editione1.0.2Updated February 27, 2023
You’re reading an excerpt of Land Your Dream Design Job, a book by Dan Shilov. Filled with hard-won, personal insights, it is a comprehensive guide to landing a product design role in a startup, agency, or tech company, and covers the entire design interview process from beginning to end, for experienced and aspriring designers. Purchase the book to support the author and the ad-free Holloway reading experience. You get instant digital access, commentary and future updates, and a high-quality PDF download.
You’ve wrapped up your final design interview! At this stage, you might have an interview lined up right after or you may be early in the interview process with other places. Regardless, it helps to step back and reflect on the day. Also, don’t forget to close strong by thanking your interviewers for their time. Some say that thank-yous are passé. I disagree. Sending a specific and thoughtful email is an extra touch that reinforces your interest in the role.
To begin, grab a piece of paper and fold it twice to make three columns: celebrate, improve, learn.
When we’re in the middle of interviews, things happen fast. Sometimes there’s little room for thinking, and if you’re an introvert you may feel overwhelmed by the constant barrage of questions. So it helps to step back after the interview and celebrate the things that went particularly well:
How did I set myself up for success during the interview?
What question(s) did I pass with flying colors? What made it good?
How did I closely connect with one of the interviewers?
storyDuring one exhausting day of interviews, I bonded with the founder over our mutual love of cooking, enough to exchange tips and recipes (and perhaps also to show that I was serious about it). In the spirit of bringing your whole self to work, it was a small thing that helped us connect.
For interviews that went poorly, look for highlights in specific moments. Capitalizing on things that you already do well helps build confidence in a process that sometimes feels opaque.
As you step back, try to view through the eyes of an outside observer, as if you’re watching yourself and the interviewer from the sidelines.
How did you come across?
What did you miss?
What could you have done better?
How you frame your response matters. For example, if you’re talking about conflict—make sure you communicate that you’ve learned from it and not blame the other party (even if they were to blame, it doesn’t matter in an interview setting).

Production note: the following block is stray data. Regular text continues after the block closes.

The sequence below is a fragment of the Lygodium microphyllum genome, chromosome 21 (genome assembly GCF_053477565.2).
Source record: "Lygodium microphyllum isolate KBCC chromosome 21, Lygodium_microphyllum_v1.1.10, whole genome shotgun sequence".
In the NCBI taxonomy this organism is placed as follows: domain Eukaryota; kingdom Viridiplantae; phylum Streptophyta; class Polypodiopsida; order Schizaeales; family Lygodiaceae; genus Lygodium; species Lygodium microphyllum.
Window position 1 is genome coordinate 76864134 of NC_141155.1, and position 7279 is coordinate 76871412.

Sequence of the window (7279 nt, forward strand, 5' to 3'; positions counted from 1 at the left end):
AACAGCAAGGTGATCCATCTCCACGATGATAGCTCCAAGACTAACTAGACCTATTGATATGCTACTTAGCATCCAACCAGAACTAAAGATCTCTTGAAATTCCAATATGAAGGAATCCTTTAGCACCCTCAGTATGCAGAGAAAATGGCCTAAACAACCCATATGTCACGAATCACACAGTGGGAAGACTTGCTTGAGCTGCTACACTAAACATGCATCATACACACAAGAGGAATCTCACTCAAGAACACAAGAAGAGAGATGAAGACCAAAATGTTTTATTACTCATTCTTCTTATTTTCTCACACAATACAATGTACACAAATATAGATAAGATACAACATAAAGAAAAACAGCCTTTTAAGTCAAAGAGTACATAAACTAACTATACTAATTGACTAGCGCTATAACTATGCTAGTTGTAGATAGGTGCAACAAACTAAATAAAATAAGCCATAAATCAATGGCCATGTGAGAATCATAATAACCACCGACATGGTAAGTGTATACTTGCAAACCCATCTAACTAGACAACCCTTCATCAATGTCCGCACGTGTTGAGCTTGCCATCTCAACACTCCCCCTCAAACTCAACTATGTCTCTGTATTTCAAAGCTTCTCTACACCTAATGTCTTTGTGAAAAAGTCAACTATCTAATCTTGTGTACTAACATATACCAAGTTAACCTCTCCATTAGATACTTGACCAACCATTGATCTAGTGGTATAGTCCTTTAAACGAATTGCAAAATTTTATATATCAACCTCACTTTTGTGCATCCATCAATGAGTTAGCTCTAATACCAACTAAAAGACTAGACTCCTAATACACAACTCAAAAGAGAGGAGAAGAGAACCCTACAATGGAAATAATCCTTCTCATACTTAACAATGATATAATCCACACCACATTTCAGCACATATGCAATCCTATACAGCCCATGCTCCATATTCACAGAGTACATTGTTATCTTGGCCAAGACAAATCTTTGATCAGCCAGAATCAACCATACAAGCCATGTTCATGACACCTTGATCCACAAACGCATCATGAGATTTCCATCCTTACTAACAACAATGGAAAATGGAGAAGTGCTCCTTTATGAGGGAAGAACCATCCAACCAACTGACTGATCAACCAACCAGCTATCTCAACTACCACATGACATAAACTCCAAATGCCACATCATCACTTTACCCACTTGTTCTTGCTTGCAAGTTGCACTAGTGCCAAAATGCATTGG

Other times, an opportunity for improvement isn’t necessarily a mistake but a missed opportunity to put yourself in the best light possible. Perhaps there was a particularly thorny problem that you were able to solve because you made a connection that others didn’t see, based on your previous experience or learning outside of work.
The point of this prompt isn’t to beat yourself up over small mistakes. Instead, it’s a chance to think about areas of opportunity and what’s in your control. Prioritize and work on those first—your future interviewing self will thank you.
I’ve learned that people will forget what you said, people will forget what you did, but people will never forget how you made them feel.Maya Angelou
Another thing to note is what you learned and how you felt during the interview.
story“What’s your favorite brand?” asked the hiring manager during an on-site interview. I paused to think, as brand wasn’t my forte, but gave an explanation for why I thought Airbnb was doing meaningful work in experiences. “I hate Airbnb. What’s your next one?” she shot back. Later she proceeded to tear apart my portfolio. This interview was enough for me to learn everything I needed to learn about this company’s culture.
The interview is a two-way street. You and the interviewer get to know each other and build a shared understanding.
What looks good on paper may not be the reality. Alternatively, a seemingly subpar job description can be amazing because of the team. One of my colleagues shared a lesson in how her friends, a husband and wife, optimized their job search. The husband sought out new industries and companies that are on the cusp of making it big. The wife paid more attention to the immediate team members. Both ended up successful, but the wife was happier.
At the end of the day, it’s about the people you work with, so it’s important to ask yourself if after the interview you still want to work there:
Does this culture resonate with my values?
Can I be successful here?
Does the environment set me up for success?
Were there any red flags?
Look back on your original job criteria. Now that you’ve applied to jobs and interviewed at companies, was there anything new that you learned about your dream job or yourself?
You’ve wrapped up your product design interviews and are now waiting to hear back. But a few days later you get that dreaded reply thanking you for your application, but it’s “not a good fit at this time.” What happened?